The Caribbean court concluded that there was “no sudden and unheralded imposition of and demand for taxes from the Revenue Authority and, it appears, it was no arbitrary assessment.
In the case between GRA and Grand Coastal, the Court of Appeal found that the additional VAT was assessed after an investigation which included meetings with and representations on behalf of the respondent hotel.
It concluded that indeed there was “no sudden and unheralded imposition of and demand for taxes from the Revenue Authority,” or arbitrary assessments. There was nothing to prevent the respondent from lodging an objection and invoking the jurisdiction of the VAT Board of Review if the objection was rejected.
The appeal court added further, that there were no exceptional circumstances either or for that matter no circumstances shown to justify prerogative remedy proceedings in the light of the more appropriate and specialized appellate procedure established under the VAT Act.
Delivering the ruling on behalf of the court, Justice Khan declared that what Grand Coastal’s action, “misconceived as it was,” succeeded in doing was to falsely secure for them, temporary financial respite at the expense of the nation while the case wound its way through the court processes for over seven years.
The court made it clear, however, that such a strategy “if one may call it that,” in no way helps the respondent who will still remain liable for the taxes assessed along with the consequential interest imposed by the Act.
The justices of appeal declared that it “therefore behooves the Courts before whom applications such as this are initially heard to exercise great care in making the orders prayed for, lest they become unwitting participants in a charade,” though acknowledging that there undoubtedly will be genuine cases for prerogative remedies while adding that these should be “exceptional.”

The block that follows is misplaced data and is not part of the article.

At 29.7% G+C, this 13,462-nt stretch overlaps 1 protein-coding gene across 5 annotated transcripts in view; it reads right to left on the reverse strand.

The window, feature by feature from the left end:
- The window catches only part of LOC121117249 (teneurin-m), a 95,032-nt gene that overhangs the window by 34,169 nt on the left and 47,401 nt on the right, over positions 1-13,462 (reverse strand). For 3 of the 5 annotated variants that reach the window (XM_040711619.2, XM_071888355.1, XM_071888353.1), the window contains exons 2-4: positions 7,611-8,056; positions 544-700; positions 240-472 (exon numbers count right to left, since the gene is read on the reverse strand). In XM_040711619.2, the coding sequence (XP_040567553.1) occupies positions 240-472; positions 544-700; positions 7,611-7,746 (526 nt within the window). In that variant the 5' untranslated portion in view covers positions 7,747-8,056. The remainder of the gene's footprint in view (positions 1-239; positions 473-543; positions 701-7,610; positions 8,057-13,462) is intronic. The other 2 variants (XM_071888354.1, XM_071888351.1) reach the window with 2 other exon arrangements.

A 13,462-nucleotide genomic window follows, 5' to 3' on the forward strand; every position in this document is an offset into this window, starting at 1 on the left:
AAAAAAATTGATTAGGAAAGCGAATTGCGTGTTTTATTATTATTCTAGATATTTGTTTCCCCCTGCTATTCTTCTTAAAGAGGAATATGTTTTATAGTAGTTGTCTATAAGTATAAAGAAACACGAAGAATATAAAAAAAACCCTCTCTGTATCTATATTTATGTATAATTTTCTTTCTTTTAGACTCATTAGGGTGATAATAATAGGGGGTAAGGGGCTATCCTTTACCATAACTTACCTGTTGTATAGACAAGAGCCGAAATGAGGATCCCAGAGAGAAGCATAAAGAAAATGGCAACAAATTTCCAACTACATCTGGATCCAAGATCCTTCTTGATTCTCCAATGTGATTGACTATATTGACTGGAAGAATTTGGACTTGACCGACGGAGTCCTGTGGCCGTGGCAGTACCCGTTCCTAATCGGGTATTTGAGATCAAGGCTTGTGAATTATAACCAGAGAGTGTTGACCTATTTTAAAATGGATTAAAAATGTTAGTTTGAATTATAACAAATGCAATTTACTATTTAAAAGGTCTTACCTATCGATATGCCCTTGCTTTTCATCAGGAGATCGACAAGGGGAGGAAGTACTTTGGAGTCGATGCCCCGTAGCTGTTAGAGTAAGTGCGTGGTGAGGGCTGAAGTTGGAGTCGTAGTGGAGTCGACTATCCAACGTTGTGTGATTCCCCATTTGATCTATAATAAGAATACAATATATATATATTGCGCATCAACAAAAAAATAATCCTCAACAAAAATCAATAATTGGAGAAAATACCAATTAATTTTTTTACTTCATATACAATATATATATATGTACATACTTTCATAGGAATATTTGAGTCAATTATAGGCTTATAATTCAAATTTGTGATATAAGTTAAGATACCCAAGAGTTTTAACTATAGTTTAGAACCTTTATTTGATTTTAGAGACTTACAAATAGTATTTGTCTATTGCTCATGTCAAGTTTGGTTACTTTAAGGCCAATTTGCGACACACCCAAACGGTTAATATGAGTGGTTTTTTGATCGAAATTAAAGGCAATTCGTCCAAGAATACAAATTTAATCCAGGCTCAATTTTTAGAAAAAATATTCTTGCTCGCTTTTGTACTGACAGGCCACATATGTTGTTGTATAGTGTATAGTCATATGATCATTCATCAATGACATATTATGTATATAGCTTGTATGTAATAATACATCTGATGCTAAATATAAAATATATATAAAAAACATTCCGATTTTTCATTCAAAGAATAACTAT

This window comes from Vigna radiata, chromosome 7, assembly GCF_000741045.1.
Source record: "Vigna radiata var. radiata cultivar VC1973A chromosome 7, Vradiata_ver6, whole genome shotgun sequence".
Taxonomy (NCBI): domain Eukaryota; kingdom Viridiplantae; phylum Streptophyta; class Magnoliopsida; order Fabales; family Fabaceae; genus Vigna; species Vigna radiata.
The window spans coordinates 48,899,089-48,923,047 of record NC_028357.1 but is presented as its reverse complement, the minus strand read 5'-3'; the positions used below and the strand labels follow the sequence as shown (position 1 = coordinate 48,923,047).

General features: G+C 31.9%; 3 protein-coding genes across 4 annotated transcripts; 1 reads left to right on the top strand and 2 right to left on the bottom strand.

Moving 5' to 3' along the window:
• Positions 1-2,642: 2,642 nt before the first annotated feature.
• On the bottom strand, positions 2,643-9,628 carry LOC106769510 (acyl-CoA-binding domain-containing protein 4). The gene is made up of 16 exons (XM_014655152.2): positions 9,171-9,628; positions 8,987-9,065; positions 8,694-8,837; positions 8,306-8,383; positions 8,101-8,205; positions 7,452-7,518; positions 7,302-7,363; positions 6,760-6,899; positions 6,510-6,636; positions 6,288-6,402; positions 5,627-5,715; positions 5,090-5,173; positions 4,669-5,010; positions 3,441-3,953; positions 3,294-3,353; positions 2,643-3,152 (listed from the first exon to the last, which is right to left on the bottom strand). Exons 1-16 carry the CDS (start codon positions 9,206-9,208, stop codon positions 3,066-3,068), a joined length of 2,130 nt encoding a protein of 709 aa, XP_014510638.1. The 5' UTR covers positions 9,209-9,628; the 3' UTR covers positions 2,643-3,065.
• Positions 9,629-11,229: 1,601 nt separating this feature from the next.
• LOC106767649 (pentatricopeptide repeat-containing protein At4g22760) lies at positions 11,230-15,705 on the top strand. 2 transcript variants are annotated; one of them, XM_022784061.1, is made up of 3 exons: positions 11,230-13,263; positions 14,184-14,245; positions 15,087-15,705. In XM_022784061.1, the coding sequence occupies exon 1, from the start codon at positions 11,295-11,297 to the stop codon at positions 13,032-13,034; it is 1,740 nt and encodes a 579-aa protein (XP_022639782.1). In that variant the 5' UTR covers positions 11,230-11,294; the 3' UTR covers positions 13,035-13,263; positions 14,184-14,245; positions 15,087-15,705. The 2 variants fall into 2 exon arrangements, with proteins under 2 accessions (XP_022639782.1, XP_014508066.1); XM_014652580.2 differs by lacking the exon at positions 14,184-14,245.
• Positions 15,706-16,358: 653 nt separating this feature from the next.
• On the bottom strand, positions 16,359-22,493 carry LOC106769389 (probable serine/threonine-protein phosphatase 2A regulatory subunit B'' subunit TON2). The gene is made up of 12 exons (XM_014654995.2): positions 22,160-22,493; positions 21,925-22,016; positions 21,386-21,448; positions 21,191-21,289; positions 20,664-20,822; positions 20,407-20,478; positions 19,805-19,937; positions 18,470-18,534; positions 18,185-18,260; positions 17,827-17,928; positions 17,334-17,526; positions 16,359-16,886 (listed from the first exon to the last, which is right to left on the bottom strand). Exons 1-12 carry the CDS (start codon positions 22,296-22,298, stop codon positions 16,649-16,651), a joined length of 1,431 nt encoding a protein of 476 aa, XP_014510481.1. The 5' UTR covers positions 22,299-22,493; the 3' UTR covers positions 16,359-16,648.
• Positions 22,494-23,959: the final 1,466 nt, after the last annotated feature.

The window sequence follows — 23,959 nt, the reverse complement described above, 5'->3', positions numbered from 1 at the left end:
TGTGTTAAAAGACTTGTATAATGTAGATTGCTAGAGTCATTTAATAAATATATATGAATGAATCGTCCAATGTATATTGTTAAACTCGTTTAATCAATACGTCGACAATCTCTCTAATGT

Referencing case law, the court said “it is a cardinal principle that, save in the most exceptional circumstances [the judicial review] jurisdiction will not be exercised where other remedies were available and have not been used”.
Against this backdrop, the judges declared, “the Court therefore must not shirk its responsibility to quickly identify the wolf in sheep’s clothing and dispatch it with all due haste.”
The court found that the hotel failed to establish any exceptional circumstances which would justify the preference of the prerogative writ procedure to the statutory appellate procedure.
In allowing GRA’s appeal, the Court of Appeal discharged the orders nisi previously granted to Grand Coastal while ordering them to pay the Revenue Authority court costs in the sum of $250,000.
Representing GRA were attorneys Joy Persaud, Hessaun Yassin Nandlall and M Halley. Meanwhile, Grand Coastal was represented by attorney Robin Hunte.